|Harry "Hap" Levy|
Hollywood may forgive $1.7 million loan to Holocaust center
Megan O'Matz - Sun Sentinel
July 17, 2011
Hollywood Florida: Holocaust Documentation & Education Center loan
Eight years ago this city embraced the prospect of providing a home in the downtown for a Holocaust museum and education center that would fit nicely into the city's intellectual core: its arts and cultural district.
Like many grand projects, this one ran into unforeseen obstacles in renovating an old building and in raising funds. The center is functional but the museum has yet to open.
Video: Casey Anthony trial: Casey Anthony to appeal convictions on charges of lying to cops
On Monday morning, the City Commission, acting as its redevelopment board, will consider a plan to forgive $1.7 million the Holocaust Documentation & Education Center owes in principal and interest for the purchase of its building, at 2031 Harrison St.
The city, however, is facing a $38 million budget deficit in 2012 and has voted tentatively to increase property taxes and firefighting fees. So the prospect of its redevelopment arm writing off a $1.7 million loan is creating some consternation.
"It looks extremely bad," said retired attorney Sara Case, who edits a blog about city finances.
Leaders of Hollywood's Community Redevelopment Agency stress that redevelopment funds — used to attract and retain businesses — legally cannot be used to offset shortfalls in the general revenue fund, which pay city operating expenses.
But the city's coffers and the CRA's both are financed with tax dollars, making forgiving the $1.7 million loan unappetizing to some.
"It's just not right to give this money away," city activist Peter Brewer said.
CRA officials believe they have a plan that will still safeguard the public's money.
The loan forgiveness comes with a caveat. The center, which has collected thousands of documents, photos, artifacts and oral histories of Holocaust survivors, must open a museum on the ground floor in about 18 months and actively run it for 10 years.
If successful, under the proposal the center eventually will outright own the Harrison Street building, which now houses its offices, library and classroom space. If unsuccessful, however, the building will revert back to the CRA.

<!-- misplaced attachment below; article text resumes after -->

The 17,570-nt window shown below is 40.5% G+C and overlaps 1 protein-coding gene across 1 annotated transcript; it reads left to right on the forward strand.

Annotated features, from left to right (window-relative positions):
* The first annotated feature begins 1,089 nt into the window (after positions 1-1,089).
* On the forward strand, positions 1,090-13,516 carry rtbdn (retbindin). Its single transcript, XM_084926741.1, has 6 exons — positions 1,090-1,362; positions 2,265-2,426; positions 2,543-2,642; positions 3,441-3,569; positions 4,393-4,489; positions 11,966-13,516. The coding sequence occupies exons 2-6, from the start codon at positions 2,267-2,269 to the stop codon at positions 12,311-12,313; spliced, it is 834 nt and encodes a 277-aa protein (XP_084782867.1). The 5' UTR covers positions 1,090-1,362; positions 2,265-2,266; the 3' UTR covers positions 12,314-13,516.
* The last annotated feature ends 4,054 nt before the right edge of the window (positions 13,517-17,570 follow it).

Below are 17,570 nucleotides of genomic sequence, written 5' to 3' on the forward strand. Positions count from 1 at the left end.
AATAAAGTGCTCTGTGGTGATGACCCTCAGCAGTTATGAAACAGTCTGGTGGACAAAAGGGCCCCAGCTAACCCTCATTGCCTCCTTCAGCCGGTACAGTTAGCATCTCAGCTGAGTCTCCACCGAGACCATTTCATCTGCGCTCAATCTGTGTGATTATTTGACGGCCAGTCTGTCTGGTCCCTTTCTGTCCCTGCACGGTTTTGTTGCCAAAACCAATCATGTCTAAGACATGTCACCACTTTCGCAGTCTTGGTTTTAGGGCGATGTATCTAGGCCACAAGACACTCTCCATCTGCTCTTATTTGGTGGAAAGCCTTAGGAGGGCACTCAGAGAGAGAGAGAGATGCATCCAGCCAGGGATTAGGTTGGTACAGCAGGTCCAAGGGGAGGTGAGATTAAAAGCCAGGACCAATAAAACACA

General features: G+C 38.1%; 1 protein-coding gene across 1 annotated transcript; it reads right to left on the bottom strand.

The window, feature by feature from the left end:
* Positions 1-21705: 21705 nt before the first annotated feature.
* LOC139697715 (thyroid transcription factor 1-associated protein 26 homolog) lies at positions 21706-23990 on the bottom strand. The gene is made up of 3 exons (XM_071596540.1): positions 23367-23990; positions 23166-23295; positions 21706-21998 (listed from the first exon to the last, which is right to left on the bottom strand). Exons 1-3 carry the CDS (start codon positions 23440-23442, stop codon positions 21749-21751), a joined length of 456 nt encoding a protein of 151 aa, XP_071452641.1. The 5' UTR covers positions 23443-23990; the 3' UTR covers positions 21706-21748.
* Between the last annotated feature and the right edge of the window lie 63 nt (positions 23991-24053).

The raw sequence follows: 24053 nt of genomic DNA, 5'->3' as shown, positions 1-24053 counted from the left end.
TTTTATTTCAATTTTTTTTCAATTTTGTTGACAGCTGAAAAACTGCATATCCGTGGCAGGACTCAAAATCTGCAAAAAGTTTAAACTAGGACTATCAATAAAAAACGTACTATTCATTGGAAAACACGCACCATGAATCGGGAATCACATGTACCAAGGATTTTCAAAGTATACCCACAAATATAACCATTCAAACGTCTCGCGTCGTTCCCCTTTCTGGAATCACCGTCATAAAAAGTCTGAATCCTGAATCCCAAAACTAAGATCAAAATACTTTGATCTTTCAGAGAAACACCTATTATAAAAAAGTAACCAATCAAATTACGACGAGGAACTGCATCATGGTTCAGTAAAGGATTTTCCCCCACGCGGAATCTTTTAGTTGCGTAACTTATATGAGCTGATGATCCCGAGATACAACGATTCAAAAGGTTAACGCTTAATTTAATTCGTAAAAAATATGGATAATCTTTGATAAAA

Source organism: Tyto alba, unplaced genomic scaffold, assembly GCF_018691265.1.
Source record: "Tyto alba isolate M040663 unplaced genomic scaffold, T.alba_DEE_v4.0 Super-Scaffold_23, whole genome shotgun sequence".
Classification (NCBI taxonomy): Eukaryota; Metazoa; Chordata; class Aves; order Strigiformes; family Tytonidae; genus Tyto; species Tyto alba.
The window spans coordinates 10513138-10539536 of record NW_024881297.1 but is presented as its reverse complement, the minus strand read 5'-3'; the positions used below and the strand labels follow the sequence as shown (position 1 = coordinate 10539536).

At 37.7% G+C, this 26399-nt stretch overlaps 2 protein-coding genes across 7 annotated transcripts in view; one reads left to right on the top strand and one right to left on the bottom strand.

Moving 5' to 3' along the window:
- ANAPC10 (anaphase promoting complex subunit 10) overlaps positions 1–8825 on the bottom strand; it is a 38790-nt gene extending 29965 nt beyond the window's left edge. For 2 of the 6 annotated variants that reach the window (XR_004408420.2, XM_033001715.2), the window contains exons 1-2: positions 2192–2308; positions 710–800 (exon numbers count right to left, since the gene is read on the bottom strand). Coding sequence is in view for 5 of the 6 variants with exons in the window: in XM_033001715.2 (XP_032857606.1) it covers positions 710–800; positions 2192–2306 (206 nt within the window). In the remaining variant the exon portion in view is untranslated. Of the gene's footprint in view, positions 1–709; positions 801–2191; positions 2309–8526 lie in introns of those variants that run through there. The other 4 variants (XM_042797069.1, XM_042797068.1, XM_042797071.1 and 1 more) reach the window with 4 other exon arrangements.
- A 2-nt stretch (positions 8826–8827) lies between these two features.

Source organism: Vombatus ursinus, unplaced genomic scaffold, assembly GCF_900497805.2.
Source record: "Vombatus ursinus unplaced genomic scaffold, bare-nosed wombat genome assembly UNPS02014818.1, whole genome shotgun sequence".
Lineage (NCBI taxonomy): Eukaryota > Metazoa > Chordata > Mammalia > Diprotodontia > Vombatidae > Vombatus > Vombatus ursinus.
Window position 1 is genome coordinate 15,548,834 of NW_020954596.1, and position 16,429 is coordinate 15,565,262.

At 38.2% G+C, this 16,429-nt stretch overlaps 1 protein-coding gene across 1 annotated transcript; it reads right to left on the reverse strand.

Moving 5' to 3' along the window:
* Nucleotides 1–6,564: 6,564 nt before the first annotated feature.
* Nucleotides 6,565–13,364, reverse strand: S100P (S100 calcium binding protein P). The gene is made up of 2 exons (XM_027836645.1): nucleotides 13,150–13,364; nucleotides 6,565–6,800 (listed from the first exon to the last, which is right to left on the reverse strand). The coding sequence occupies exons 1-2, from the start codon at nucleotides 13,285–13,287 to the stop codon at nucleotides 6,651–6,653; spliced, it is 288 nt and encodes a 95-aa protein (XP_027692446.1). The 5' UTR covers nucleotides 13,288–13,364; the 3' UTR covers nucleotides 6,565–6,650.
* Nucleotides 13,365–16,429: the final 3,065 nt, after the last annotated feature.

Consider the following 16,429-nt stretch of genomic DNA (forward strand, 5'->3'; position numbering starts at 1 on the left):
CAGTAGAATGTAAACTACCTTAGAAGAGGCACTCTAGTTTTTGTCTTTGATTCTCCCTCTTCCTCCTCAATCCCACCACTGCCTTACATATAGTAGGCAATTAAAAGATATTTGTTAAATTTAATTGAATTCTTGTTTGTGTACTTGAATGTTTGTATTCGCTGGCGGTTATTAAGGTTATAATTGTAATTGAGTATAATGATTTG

"Hopefully this will create the opportunity for them to get going, and if they don't get going then we'll get the asset back," CRA Executive Director Jorge Camejo said.
The only cost to the center: $18,300 in administrative fees spread out over several years.
This is not the first time the CRA has come to the center's rescue. It agreed in 2004 that the center would not have to begin paying back its $1.2 million loan for three years. Then in September 2005, it gave the center a $50,000 grant for roof repairs.
In 2007, the CRA forgave another $500,000 loan for renovations. That same year it gave the center three more years to begin paying on the 2004 loan.
In 2008, the center revised its plans and bought a separate building in Hollywood for $850,000, without city funds, at 115 S. 21st Ave. The center now plans to house its major museum there and install a traveling exhibition gallery on the ground floor of the Harrison Street building.
In October of last year, the center finally was to begin repaying the CRA loan — in monthly payments of $16,026 through 2024 — but told the city it could not because of unexpectedly high renovation costs at the Harrison Street building. City documents state the center spent $4 million on renovations while the appraised value of the building dropped.
By last year, the principal and interest on the loan had accrued to $1.7 million. The center and CRA agreed to renegotiate the terms.
The center's director, Rositta Kenigsberg, said she welcomes the opportunity to work with the city to bring the museum to fruition.
"This is a mutually beneficial partnership, and we look forward to our future endeavors together," she said.